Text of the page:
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I was so proud and light-hearted all that day, I so vividly retained on my face the feeling of Zinaïda's kisses, with such a shudder of delight I recalled every word she had uttered, I so hugged my unexpected happiness that I felt positively afraid, positively unwilling to see her, who had given rise to these new sensations. It seemed to me that now I could ask nothing more of fate, that now I ought to 'go, and draw a deep last sigh and die.' But, next day, when I went into the lodge, I felt great embarrassment, which I tried to conceal under a show of modest confidence, befitting a man who wishes to make it apparent that he knows how to keep a secret. Zinaïda received me very simply, without any emotion, she simply shook her finger at me and asked me, whether I wasn't black and blue? All my modest confidence and air of mystery vanished instantaneously and with them my embarrassment. Of course, I had not expected anything particular, but Zinaïda's composure was like a bucket of cold water thrown over me. I realised that in her eyes I was a child, and was extremely miserable! Zinaïda walked up and down the room, giving me a quick smile, whenever she caught my eye, but her thoughts were far away, I saw that clearly.... 'Shall I begin about what happened yesterday myself,' I pondered; 'ask her, where she was hurrying off so fast, so as to find out once for all' ... but with a gesture of despair, I merely went and sat down in a corner.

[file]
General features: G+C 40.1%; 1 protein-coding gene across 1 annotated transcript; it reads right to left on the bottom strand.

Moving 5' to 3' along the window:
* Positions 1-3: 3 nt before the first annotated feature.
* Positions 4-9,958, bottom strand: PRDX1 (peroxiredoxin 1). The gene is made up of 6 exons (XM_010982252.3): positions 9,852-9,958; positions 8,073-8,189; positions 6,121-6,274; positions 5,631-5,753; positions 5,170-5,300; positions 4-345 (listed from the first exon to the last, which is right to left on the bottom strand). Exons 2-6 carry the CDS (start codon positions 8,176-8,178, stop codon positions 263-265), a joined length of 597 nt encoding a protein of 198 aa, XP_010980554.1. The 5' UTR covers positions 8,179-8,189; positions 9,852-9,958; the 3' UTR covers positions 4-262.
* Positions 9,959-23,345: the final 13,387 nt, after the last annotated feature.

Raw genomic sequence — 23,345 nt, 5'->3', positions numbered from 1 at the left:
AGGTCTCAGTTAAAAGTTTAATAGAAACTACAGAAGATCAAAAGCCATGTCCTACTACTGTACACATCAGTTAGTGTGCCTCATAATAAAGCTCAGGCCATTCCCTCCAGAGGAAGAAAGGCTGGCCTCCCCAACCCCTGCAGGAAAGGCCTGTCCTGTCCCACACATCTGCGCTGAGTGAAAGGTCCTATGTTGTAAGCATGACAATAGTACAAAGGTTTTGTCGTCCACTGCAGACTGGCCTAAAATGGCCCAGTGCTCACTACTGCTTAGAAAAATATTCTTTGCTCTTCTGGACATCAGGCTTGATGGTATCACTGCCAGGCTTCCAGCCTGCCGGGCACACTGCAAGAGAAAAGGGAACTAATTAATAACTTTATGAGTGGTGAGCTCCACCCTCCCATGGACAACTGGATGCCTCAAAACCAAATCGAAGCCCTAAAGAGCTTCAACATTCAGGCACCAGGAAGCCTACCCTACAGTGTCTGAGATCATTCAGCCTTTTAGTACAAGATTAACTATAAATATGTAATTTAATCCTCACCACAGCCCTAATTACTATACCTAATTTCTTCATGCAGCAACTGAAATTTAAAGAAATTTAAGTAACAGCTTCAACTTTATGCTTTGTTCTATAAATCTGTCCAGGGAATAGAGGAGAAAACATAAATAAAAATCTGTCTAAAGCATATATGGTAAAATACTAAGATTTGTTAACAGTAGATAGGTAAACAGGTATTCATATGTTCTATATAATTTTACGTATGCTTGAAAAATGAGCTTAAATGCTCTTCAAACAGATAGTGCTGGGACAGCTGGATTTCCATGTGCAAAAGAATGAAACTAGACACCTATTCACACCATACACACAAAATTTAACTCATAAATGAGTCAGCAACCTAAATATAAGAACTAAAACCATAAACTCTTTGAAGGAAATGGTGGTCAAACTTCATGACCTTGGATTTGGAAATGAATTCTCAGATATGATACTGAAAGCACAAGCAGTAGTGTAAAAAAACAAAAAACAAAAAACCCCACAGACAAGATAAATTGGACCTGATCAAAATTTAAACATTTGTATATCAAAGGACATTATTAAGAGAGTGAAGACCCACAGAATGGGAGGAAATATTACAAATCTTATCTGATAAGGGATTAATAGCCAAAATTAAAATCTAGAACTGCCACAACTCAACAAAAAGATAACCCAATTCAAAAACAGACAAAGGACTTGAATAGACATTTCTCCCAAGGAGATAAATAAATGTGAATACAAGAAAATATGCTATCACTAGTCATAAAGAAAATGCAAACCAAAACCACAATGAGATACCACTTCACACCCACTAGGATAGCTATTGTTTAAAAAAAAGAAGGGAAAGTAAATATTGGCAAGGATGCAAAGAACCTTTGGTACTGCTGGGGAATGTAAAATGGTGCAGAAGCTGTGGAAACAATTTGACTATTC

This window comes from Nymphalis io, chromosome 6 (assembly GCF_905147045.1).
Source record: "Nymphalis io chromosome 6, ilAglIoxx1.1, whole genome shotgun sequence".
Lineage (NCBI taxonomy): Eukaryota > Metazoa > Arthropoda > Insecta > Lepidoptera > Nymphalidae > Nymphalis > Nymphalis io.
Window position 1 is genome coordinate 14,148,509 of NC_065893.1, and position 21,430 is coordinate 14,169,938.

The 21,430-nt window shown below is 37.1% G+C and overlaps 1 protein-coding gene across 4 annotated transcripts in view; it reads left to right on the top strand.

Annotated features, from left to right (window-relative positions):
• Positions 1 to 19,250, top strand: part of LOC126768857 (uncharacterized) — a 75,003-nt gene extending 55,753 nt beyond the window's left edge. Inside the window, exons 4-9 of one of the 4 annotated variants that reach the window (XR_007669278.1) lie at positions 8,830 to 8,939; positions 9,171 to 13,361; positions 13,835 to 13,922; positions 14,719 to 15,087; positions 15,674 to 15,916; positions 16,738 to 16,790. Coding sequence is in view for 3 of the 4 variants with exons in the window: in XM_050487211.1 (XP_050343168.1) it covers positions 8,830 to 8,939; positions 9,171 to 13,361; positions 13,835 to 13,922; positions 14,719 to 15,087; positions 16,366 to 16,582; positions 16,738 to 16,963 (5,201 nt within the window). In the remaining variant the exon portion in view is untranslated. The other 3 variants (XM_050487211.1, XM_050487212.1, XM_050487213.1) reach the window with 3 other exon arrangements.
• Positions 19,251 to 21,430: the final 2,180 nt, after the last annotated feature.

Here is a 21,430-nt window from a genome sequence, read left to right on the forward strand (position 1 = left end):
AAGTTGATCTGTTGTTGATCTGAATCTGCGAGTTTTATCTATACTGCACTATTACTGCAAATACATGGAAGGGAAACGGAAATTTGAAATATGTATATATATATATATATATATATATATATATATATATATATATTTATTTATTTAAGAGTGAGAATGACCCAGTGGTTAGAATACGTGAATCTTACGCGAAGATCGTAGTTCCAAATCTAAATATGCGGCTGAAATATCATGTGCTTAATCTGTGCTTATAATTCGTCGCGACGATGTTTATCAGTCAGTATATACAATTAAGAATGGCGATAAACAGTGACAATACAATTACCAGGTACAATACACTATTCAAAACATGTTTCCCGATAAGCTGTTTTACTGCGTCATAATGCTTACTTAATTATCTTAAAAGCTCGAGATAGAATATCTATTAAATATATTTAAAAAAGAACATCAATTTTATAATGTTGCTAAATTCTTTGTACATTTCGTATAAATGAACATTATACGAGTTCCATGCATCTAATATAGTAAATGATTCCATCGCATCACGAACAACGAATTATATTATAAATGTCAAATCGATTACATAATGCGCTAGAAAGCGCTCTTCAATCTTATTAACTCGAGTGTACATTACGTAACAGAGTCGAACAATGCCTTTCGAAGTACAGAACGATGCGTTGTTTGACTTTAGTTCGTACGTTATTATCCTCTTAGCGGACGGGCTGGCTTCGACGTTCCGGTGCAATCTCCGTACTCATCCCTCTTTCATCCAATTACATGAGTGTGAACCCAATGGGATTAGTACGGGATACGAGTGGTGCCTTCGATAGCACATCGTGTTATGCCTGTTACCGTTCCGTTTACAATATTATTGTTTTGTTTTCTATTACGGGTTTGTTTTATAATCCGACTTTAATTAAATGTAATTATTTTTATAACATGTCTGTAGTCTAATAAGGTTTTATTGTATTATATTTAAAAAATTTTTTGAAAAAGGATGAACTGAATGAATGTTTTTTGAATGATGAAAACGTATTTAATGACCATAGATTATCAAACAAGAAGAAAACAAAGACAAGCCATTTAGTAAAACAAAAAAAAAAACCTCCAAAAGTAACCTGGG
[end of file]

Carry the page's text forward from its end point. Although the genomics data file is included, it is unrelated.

Byelovzorov came in; I felt relieved to see him.
'I've not been able to find you a quiet horse,' he said in a sulky voice; 'Freitag warrants one, but I don't feel any confidence in it, I am afraid.'
'What are you afraid of?' said Zinaïda; 'allow me to inquire?'
'What am I afraid of? Why, you don't know how to ride. Lord save us, what might happen! What whim is this has come over you all of a sudden?'
'Come, that's my business, Sir Wild Beast. In that case I will ask Piotr Vassilievitch.' ... (My father's name was Piotr Vassilievitch. I was surprised at her mentioning his name so lightly and freely, as though she were confident of his readiness to do her a service.)
'Oh, indeed,' retorted Byelovzorov, 'you mean to go out riding with him then?'
'With him or with some one else is nothing to do with you. Only not with you, anyway.'
'Not with me,' repeated Byelovzorov. 'As you wish. Well, I shall find you a horse.'
'Yes, only mind now, don't send some old cow. I warn you I want to gallop.'
'Gallop away by all means ... with whom is it, with Malevsky, you are going to ride?'
'And why not with him, Mr. Pugnacity? Come, be quiet,' she added, 'and don't glare. I'll take you too. You know that to my mind now Malevsky's--ugh!' She shook her head.
'You say that to console me,' growled Byelovzorov.
Zinaïda half closed her eyes. 'Does that console you? O ... O ... O ... Mr. Pugnacity!' she said at last, as though she could find no other word. 'And you, M'sieu' Voldemar, would you come with us?'
'I don't care to ... in a large party,' I muttered, not raising my eyes.
'You prefer a _tête-à-tête_?... Well, freedom to the free, and heaven to the saints,' she commented with a sigh. 'Go along, Byelovzorov, and bestir yourself. I must have a horse for to-morrow.'
'Oh, and where's the money to come from?' put in the old princess.
'I won't ask you for it; Byelovzorov will trust me.'
'He'll trust you, will he?' ... grumbled the old princess, and all of a sudden she screeched at the top of her voice, 'Duniashka!'
'Maman, I have given you a bell to ring,' observed Zinaïda.
'Duniashka!' repeated the old lady.
Byelovzorov took leave; I went away with him. Zinaïda did not try to detain me.
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